• #10
Ivan Seeking
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Njorl said:
I think the capacity to deal constructively with failure is the most important aspect of maturity. In my experience, people have this irrational idea that they can do anything if they try hard enough. They can't. For some people, myself included, the first realization of this can be quite brutal.
Okay...I'm not gonna be a rock star, not gonna be president, I am pretty sure that my chances for a Nobel Prize are diminishing, not gonna get the Bush family exiled to North Central Zimbabwe...my list goes on and on but the last one really hurts.

Maybe just as important is the capacity to deal with helplessness. There are many things in this world that you simply can not change for the better. Learning how to accept these things without them destroying the rest of your life is important.
There's the rub. Without young people risking it all simply because they don't know better where would the world be? Although now out of date, I always liked the Bumble Bee Philosophy: According to the laws of aerodynamics the bumble bee is incapable of flight. Of course the bumble bee doesn't realize this so he carries on.

I guess this come down to a question of how we know what is and is not possible. As long as I can remember my mother has been hitting with the "God grant me the wisdom to know the difference" prayer.
 
  • #11
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I don't think suffering is necessary to become a mature adult, or to become a better person. Personally, I think suffering is utterly pointless and only serves to lower one's spirits. A visit to the psych ward of your local hospital will dispel the notion that suffering is good for you.
 
  • #12
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As far as blame goes, it's just as important to NOT blame yourself when you shouldnt be blamed, as it is to blame yourself when you SHOULD be blamed. I've heard all too often "you have no one but yourself to blame" when it is quite clear if you know enough, that something isnt an individuals own fault. It's counter-productive to blame yourself for something that you didn't do. That leads to being over-hard on yourself and low self confidence, and never leads to learning from mistakes because there's nothing to learn from.
 
  • #13
Ivan Seeking
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cragwolf said:
I don't think suffering is necessary to become a mature adult, or to become a better person. Personally, I think suffering is utterly pointless and only serves to lower one's spirits. A visit to the psych ward of your local hospital will dispel the notion that suffering is good for you.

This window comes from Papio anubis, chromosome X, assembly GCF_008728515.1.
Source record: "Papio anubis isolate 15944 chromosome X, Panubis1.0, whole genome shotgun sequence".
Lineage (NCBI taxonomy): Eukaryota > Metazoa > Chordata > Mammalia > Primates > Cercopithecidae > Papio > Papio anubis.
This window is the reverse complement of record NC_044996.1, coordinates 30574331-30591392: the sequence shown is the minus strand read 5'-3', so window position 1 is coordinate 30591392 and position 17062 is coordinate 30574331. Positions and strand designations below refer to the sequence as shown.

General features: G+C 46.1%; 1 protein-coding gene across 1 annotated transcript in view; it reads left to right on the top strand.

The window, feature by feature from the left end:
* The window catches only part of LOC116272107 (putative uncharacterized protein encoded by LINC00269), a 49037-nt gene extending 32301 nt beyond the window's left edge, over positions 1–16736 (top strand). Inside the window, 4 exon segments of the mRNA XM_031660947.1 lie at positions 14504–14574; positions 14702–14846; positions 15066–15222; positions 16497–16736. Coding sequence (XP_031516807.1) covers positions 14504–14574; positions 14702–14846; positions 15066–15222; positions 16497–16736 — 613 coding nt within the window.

Who said it was good or the preferred choice? The question was can it be avoided. You are a rare and lucky person to have never suffered an emotional blow.

You've never even been dumped or shunned by someone that you were crazy about?
 
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  • #14
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Ivan Seeking said:
Who said it was good or the preferred choice?
I've heard many people say that suffering is good and that it is required in order to become a better person. I've heard people say that if you haven't suffered then you haven't lived. By suffered they usually mean something really serious ... not just some toothache or jilted love or a bit of loneliness ... but more like cancer, or serious depresssion or the death of a close loved one. Quite a few religions are based on either an exaltation or acceptence of suffering. But I'm not religious.

The question was can it be avoided. You are a rare and lucky person to have never suffered an emotional blow.
Yes, I've been lucky so far. I've never suffered in any serious manner. Oh, I suppose there is one exception...

You've never even been dumped or shunned by someone that you were crazy about?
No, I've never been in a position to be dumped or shunned, unfortunately. I'm pretty sure that the future will hold a lot of suffering for me, so I'm just trying to enjoy things now as best as I can. I don't think suffering will turn me into a better person. Rather, it will diminish me and my enjoyment of life.
 
  • #15
Ivan Seeking
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Well I certainly would have avoided a number of experiences in my life if given a choice, but no matter how bad something may seem at the time I find that not only do I usually learn to adjust to the disappointment, I do become a better or stronger person from the struggle. I guess the old adage that what doesn't kill us makes us stronger applies; hopefully as an extreme overstatement in most cases. :biggrin:

Look, my only real complaint about life is that it is much too short, but since an English professor once made a point of telling this to our class I guess it wouldn't be too grim to repeat her words. "If you haven't experienced a genuine crisis in your life, you will". For most of us I think this is just a part of life from time to time.